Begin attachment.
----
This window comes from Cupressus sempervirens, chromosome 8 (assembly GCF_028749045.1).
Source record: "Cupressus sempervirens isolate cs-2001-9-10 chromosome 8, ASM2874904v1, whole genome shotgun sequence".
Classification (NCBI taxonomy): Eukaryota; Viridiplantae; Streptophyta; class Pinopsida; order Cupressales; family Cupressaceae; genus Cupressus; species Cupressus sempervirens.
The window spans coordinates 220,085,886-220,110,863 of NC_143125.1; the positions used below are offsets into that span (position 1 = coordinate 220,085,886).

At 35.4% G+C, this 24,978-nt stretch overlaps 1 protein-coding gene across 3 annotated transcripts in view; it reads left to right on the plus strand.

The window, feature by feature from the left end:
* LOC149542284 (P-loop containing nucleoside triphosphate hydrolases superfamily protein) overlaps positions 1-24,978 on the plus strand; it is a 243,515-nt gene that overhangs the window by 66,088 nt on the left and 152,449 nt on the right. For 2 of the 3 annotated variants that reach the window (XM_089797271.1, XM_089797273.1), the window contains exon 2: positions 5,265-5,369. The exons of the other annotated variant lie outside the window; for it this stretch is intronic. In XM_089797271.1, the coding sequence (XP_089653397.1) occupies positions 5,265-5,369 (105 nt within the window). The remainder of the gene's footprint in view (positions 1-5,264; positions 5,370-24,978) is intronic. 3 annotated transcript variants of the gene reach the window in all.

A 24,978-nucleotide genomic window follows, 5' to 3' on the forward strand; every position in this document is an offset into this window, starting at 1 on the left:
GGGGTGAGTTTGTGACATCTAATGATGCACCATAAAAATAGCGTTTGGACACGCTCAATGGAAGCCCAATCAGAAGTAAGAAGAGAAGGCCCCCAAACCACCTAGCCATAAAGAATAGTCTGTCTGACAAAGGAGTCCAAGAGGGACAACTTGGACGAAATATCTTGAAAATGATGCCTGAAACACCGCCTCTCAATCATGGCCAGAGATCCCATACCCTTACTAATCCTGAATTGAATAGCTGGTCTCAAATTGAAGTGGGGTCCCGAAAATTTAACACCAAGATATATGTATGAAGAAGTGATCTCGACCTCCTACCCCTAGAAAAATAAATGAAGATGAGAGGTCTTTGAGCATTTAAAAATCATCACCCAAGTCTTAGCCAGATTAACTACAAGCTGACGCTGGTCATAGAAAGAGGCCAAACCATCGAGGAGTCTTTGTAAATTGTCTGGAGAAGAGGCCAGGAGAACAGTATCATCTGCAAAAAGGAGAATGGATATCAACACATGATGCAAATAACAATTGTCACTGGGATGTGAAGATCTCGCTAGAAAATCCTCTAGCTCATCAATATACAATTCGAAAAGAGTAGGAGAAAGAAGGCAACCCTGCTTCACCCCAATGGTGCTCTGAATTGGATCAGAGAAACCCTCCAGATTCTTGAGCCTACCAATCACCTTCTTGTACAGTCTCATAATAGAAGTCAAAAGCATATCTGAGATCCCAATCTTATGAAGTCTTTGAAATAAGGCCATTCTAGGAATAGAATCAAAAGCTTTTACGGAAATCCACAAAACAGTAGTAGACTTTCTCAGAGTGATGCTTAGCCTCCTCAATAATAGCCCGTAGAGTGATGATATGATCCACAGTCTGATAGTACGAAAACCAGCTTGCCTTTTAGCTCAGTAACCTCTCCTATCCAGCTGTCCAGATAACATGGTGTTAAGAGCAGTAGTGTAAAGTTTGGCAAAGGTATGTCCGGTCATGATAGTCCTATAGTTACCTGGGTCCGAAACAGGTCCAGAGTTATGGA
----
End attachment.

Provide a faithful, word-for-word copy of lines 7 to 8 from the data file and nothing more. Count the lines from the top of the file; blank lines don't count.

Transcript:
* LOC149542284 (P-loop containing nucleoside triphosphate hydrolases superfamily protein) overlaps positions 1-24,978 on the plus strand; it is a 243,515-nt gene that overhangs the window by 66,088 nt on the left and 152,449 nt on the right. For 2 of the 3 annotated variants that reach the window (XM_089797271.1, XM_089797273.1), the window contains exon 2: positions 5,265-5,369. The exons of the other annotated variant lie outside the window; for it this stretch is intronic. In XM_089797271.1, the coding sequence (XP_089653397.1) occupies positions 5,265-5,369 (105 nt within the window). The remainder of the gene's footprint in view (positions 1-5,264; positions 5,370-24,978) is intronic. 3 annotated transcript variants of the gene reach the window in all.

A 24,978-nucleotide genomic window follows, 5' to 3' on the forward strand; every position in this document is an offset into this window, starting at 1 on the left: